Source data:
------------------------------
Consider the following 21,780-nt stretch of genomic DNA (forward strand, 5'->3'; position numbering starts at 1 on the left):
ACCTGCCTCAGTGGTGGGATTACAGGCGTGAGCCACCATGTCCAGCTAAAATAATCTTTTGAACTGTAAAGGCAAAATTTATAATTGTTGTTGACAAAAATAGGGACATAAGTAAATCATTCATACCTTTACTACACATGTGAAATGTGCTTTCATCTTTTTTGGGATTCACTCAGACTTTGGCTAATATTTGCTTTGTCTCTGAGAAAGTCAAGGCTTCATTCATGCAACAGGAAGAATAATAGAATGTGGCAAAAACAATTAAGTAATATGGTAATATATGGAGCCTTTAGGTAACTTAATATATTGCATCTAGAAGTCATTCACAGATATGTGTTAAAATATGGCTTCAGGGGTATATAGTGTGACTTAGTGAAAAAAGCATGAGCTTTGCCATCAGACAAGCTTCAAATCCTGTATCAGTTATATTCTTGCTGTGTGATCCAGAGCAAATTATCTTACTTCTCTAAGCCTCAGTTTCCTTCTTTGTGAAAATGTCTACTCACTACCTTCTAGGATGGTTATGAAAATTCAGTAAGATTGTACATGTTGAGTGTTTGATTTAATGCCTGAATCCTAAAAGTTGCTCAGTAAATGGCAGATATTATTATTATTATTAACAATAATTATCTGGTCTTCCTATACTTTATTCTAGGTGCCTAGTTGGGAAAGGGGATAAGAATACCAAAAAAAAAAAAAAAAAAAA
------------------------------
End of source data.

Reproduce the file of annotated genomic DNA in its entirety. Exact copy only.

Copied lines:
Consider the following 21,780-nt stretch of genomic DNA (forward strand, 5'->3'; position numbering starts at 1 on the left):
ACCTGCCTCAGTGGTGGGATTACAGGCGTGAGCCACCATGTCCAGCTAAAATAATCTTTTGAACTGTAAAGGCAAAATTTATAATTGTTGTTGACAAAAATAGGGACATAAGTAAATCATTCATACCTTTACTACACATGTGAAATGTGCTTTCATCTTTTTTGGGATTCACTCAGACTTTGGCTAATATTTGCTTTGTCTCTGAGAAAGTCAAGGCTTCATTCATGCAACAGGAAGAATAATAGAATGTGGCAAAAACAATTAAGTAATATGGTAATATATGGAGCCTTTAGGTAACTTAATATATTGCATCTAGAAGTCATTCACAGATATGTGTTAAAATATGGCTTCAGGGGTATATAGTGTGACTTAGTGAAAAAAGCATGAGCTTTGCCATCAGACAAGCTTCAAATCCTGTATCAGTTATATTCTTGCTGTGTGATCCAGAGCAAATTATCTTACTTCTCTAAGCCTCAGTTTCCTTCTTTGTGAAAATGTCTACTCACTACCTTCTAGGATGGTTATGAAAATTCAGTAAGATTGTACATGTTGAGTGTTTGATTTAATGCCTGAATCCTAAAAGTTGCTCAGTAAATGGCAGATATTATTATTATTATTAACAATAATTATCTGGTCTTCCTATACTTTATTCTAGGTGCCTAGTTGGGAAAGGGGATAAGAATACCAAAAAAAAAAAAAAAAAAAA